What “Can’t” Really Means

When I lived in the Bay Area, one of mentors chastised me for the two-word response “I can’t.” Whatever he requested at the time, my “I can’t” response seemed accurate. I was new to the working world and I didn’t believe what I could do what was asked of me – I just didn’t have the knowledge, skills, or experience. I was overwhelmed with the task presented to me.

Yet, these deficiencies didn’t phase my mentor one bit. He told me (in no uncertain terms) that “I can’t” was completely inaccurate. “I won’t” was really the truth. This gave me pause. Had I given up before I even started? With more thought, I realized that I didn’t want to fail and defaulting to “I can’t” which gave me an out – although not a very powerful one.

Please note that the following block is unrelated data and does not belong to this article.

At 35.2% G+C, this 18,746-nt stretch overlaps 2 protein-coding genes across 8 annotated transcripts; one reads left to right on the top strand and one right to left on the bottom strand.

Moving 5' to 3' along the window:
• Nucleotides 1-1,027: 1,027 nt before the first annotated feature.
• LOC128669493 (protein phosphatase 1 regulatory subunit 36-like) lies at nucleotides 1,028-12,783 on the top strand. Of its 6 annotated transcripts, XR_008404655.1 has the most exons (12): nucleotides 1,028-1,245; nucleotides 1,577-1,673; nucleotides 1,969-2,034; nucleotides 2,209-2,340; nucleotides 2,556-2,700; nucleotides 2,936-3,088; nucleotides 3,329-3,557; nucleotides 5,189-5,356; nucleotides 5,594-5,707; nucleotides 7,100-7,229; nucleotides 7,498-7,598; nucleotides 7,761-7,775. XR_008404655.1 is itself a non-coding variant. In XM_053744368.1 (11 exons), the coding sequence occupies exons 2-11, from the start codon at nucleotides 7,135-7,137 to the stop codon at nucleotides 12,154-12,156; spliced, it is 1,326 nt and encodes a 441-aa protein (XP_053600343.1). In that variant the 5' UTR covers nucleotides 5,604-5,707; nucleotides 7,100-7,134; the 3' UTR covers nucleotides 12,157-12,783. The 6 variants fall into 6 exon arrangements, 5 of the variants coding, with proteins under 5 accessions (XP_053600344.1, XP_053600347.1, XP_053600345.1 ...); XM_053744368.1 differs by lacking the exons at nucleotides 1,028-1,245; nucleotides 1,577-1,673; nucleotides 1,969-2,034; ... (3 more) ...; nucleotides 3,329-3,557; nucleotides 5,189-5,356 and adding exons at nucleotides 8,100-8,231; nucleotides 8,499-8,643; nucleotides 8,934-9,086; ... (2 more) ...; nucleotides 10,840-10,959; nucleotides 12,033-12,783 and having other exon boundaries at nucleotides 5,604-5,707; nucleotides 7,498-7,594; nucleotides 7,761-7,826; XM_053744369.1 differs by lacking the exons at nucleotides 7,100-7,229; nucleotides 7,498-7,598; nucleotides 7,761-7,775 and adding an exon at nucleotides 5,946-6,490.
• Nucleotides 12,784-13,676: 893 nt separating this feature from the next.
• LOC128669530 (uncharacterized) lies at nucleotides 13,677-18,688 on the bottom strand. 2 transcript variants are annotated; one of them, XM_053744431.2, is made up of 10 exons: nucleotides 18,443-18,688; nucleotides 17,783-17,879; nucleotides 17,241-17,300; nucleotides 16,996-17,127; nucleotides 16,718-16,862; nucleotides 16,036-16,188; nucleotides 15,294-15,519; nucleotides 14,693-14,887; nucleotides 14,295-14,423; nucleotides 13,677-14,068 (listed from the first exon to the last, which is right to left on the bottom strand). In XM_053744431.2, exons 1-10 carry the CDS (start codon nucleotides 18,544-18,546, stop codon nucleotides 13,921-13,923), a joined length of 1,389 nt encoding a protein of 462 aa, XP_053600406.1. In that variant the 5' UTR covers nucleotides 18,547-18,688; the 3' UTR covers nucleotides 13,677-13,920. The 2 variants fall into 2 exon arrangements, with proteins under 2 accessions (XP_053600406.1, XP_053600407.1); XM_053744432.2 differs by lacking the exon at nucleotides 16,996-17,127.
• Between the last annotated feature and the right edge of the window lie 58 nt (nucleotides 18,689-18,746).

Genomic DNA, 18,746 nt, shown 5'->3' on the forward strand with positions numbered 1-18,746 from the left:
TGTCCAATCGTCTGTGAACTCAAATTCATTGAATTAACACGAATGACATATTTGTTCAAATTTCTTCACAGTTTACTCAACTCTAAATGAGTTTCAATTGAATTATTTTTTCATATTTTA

So the next time you feel like you want to say “I can’t,” pause and see if you could actually take a step. That said, if you really don’t want to do something, then consider saying, “I won’t” – but do so with an understanding of the repercussions personally, professionally, and financially.

Have a great day,
Anita

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